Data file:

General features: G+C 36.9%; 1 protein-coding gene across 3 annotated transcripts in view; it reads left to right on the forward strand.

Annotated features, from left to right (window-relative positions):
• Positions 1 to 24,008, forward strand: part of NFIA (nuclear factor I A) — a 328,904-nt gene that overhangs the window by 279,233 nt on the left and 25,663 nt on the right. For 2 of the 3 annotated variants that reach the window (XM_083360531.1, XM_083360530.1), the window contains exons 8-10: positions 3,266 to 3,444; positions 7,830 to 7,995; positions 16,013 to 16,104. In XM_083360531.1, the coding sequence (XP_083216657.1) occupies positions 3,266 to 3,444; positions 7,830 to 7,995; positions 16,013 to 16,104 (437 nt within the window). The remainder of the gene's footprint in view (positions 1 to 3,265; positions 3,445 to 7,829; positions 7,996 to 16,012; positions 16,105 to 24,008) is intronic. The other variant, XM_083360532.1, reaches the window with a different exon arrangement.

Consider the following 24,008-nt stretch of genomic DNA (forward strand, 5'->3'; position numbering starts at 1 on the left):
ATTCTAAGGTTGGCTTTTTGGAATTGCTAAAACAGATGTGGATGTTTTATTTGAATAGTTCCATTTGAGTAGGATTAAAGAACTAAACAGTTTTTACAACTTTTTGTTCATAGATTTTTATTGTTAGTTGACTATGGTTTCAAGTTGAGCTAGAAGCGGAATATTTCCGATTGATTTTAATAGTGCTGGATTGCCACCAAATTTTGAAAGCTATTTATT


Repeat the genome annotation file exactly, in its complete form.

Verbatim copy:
General features: G+C 36.9%; 1 protein-coding gene across 3 annotated transcripts in view; it reads left to right on the forward strand.

Annotated features, from left to right (window-relative positions):
• Positions 1 to 24,008, forward strand: part of NFIA (nuclear factor I A) — a 328,904-nt gene that overhangs the window by 279,233 nt on the left and 25,663 nt on the right. For 2 of the 3 annotated variants that reach the window (XM_083360531.1, XM_083360530.1), the window contains exons 8-10: positions 3,266 to 3,444; positions 7,830 to 7,995; positions 16,013 to 16,104. In XM_083360531.1, the coding sequence (XP_083216657.1) occupies positions 3,266 to 3,444; positions 7,830 to 7,995; positions 16,013 to 16,104 (437 nt within the window). The remainder of the gene's footprint in view (positions 1 to 3,265; positions 3,445 to 7,829; positions 7,996 to 16,012; positions 16,105 to 24,008) is intronic. The other variant, XM_083360532.1, reaches the window with a different exon arrangement.

Consider the following 24,008-nt stretch of genomic DNA (forward strand, 5'->3'; position numbering starts at 1 on the left):
ATTCTAAGGTTGGCTTTTTGGAATTGCTAAAACAGATGTGGATGTTTTATTTGAATAGTTCCATTTGAGTAGGATTAAAGAACTAAACAGTTTTTACAACTTTTTGTTCATAGATTTTTATTGTTAGTTGACTATGGTTTCAAGTTGAGCTAGAAGCGGAATATTTCCGATTGATTTTAATAGTGCTGGATTGCCACCAAATTTTGAAAGCTATTTATT